use and disclosure of CDR data;
requirement to delete CDR data on request;
process for dispute resolution; and
rules in relation to the Privacy Safeguards and the data standards.
If a person does not comply with the rules, they may be issued an infringement notice by the ACCC or be subject to a civil penalty (if that rule is subject to one).
A key part of the rules are the disclosure requirements of data holders for a ‘product data request’ and a ‘consumer data request’. The rules establish what is ‘required’ data and ‘voluntary’ data, and that a data holder is only required to disclose required data, which includes:
Schedule 3 of the rules provide the rules relevant to the banking sector, and the ACCC has released a phasing timetable to implement those rules. The ACCC is currently considering how the rules will be revised for additional sectors to be designated (such as the energy and telecommunication sectors).
The security and integrity of the CDR system will be maintained by 13 privacy safeguards, which are set out in the legislation.
The privacy safeguards broadly mirror the APPs, although overall they are more restrictive.
The privacy safeguards prevail over inconsistent consumer data right rules, and replace the APPs in relation to the processing of CDR data by an accredited data recipient. However, the privacy safeguards do not replace the APPs in relation to the processing of CDR data by businesses or a designated gateway (except where otherwise specified).
Determining which of the APPs or CDR Privacy Safeguards apply to a particular data set will present a challenge for participating organisations, as it will depend on the role of that organisation in the CDR regime.
This new privacy regime will have a significant impact on ‘small businesses’ (being businesses with an annual turnover of less than $3 million), because they are generally exempt from any obligations under the APPs.
However, under the new CDR framework, an accredited small business recipient of CDR data will in effect lose its right to rely on that exemption, because all ‘personal information’ held by an accredited small business CDR recipient will be covered by the CDR Privacy Safeguards.
The data standards establish the technical and security processes for the sharing of consumer data as it generally applies across all sectors and specifically applies to those designated sectors. This will cover:
obtaining authorisations and consents, and withdrawal of authorisations and consents;
the collection and use of CDR data, including requirements to be met by CDR participants in relation to seeking consent from CDR consumers;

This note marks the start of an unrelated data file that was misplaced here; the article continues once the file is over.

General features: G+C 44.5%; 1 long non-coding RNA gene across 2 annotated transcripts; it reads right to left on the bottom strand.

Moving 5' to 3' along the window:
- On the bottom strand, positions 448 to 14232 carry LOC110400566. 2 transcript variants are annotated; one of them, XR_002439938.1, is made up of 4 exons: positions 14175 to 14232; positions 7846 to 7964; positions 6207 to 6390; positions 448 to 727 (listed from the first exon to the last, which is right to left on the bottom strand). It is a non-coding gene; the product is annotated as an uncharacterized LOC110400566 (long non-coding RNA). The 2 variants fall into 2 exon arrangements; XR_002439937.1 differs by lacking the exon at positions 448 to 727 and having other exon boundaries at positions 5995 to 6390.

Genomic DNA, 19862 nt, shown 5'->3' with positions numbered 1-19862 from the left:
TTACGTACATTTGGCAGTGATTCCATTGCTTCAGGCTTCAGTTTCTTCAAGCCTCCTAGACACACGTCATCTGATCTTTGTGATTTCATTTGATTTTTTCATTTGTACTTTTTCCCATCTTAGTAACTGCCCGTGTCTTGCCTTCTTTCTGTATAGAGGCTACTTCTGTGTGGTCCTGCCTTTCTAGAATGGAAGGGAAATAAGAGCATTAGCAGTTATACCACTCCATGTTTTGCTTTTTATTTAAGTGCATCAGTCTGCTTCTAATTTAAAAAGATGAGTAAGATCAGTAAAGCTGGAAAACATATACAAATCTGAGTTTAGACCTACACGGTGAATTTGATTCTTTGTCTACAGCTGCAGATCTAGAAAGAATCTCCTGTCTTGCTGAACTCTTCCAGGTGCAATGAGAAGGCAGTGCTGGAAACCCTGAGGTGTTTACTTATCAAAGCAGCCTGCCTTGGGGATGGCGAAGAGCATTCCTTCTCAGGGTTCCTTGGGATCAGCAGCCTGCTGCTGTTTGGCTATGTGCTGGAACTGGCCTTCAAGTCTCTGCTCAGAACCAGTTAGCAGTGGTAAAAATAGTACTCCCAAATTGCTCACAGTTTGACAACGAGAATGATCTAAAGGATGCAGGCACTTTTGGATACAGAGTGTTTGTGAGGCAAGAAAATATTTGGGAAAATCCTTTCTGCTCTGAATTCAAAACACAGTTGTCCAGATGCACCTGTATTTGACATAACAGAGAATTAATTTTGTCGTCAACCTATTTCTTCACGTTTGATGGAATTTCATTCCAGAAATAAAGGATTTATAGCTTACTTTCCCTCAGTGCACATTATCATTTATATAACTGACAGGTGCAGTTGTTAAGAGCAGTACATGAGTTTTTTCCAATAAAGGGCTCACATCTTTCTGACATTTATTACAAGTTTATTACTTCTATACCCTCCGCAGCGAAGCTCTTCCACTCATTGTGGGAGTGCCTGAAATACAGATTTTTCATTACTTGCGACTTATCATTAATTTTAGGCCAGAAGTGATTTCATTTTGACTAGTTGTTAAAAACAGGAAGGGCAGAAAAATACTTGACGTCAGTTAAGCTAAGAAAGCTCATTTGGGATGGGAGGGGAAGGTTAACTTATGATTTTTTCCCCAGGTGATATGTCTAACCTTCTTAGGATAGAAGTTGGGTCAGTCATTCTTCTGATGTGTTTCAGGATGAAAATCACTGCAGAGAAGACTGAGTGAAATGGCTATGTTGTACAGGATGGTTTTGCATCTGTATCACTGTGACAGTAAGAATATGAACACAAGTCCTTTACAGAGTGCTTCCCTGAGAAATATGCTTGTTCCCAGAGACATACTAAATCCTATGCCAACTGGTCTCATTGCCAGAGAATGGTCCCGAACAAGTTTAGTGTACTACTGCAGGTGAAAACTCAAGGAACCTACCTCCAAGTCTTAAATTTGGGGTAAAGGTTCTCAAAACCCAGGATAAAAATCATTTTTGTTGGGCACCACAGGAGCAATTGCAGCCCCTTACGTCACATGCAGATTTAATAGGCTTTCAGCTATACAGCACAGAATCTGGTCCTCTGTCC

authentication of CDR consumers; and
the types of CDR data and descriptions of those types to be used by CDR participants in making and responding to requests.
The new Data Standards Body’s version 1.2.0 release of the Consumer Data Standards is expected to become the binding baseline for implementation of phase 2 of the CDR regime in accordance with the rules and phasing timetable published by the ACCC.
Most importantly, any standard which is required to be made by the rules will apply as a contract between a data holder and an accredited data recipient and will be legally binding. It can also be enforced by any aggrieved person as well as the ACCC.
The growth of data generation and its use has caused concern for many about how personal information is going to be protected. The European Union’s adoption of the GDPR has been especially influential in establishing what will be the new data protection standards going forward, affecting individuals and businesses in and outside the EU.
The CDR regime is a clear example of Australia incorporating these new ideas about data governance.
Similar policies are being implemented around the world with England also introducing their own Open Banking scheme. To this end, we can see that there is a global movement for stronger governance regimes and protocols around data. Interestingly, this is not about protecting privacy by restricting use - rather, the new regime intends to encourage the sharing of data so people and businesses can realise its value as it continues to be generated and digitised.
Author: Lucinda Borg
Contributing partner: Michael Cossetto